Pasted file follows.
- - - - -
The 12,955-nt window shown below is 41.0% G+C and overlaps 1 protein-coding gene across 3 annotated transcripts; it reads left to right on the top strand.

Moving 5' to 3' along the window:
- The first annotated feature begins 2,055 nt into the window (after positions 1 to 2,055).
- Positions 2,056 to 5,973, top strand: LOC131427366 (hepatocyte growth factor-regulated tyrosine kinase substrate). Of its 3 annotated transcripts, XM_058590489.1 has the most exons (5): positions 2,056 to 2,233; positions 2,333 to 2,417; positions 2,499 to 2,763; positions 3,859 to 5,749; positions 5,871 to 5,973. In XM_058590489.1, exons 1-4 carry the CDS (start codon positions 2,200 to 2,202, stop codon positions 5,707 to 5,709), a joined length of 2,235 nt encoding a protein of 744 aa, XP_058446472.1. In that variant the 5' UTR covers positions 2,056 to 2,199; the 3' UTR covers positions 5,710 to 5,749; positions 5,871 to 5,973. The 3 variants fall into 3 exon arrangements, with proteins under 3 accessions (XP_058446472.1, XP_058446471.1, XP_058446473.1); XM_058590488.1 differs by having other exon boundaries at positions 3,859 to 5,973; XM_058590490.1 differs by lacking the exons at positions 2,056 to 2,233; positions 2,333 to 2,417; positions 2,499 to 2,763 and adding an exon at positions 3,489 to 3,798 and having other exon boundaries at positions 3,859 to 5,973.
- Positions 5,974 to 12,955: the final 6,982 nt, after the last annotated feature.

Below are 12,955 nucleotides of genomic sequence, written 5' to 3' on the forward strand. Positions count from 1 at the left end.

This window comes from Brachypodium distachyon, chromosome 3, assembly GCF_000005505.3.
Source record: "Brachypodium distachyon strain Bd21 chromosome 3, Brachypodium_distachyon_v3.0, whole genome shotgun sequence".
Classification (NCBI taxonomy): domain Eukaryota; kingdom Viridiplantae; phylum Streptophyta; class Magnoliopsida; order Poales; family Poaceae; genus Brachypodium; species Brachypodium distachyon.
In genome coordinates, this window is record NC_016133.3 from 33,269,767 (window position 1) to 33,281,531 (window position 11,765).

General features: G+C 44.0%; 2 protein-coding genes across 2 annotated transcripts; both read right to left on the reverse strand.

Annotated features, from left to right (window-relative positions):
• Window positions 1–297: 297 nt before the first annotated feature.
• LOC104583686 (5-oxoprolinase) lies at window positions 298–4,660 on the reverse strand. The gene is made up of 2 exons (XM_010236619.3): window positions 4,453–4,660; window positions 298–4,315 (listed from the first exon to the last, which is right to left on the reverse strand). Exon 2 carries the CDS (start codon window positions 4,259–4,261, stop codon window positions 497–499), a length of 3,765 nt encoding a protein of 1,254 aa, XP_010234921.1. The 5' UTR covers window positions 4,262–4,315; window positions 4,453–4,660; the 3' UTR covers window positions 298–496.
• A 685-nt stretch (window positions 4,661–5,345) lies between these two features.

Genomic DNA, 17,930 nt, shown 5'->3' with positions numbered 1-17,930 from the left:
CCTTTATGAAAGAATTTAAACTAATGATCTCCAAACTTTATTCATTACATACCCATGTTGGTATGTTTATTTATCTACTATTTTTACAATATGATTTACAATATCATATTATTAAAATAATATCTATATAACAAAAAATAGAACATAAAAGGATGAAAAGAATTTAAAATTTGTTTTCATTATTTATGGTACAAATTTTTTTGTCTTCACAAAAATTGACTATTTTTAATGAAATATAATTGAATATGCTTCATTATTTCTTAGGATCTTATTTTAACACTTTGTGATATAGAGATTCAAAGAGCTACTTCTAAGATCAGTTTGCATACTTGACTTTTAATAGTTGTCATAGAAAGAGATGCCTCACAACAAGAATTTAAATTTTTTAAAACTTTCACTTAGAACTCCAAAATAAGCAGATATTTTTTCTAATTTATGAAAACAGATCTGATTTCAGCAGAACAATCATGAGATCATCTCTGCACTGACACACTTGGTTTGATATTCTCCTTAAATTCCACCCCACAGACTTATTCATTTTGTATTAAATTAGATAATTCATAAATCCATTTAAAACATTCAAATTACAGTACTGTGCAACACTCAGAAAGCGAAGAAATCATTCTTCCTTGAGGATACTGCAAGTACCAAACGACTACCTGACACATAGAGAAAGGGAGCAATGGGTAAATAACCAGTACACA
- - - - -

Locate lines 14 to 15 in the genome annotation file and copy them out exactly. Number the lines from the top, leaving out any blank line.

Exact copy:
• LOC104583686 (5-oxoprolinase) lies at window positions 298–4,660 on the reverse strand. The gene is made up of 2 exons (XM_010236619.3): window positions 4,453–4,660; window positions 298–4,315 (listed from the first exon to the last, which is right to left on the reverse strand). Exon 2 carries the CDS (start codon window positions 4,259–4,261, stop codon window positions 497–499), a length of 3,765 nt encoding a protein of 1,254 aa, XP_010234921.1. The 5' UTR covers window positions 4,262–4,315; window positions 4,453–4,660; the 3' UTR covers window positions 298–496.
• A 685-nt stretch (window positions 4,661–5,345) lies between these two features.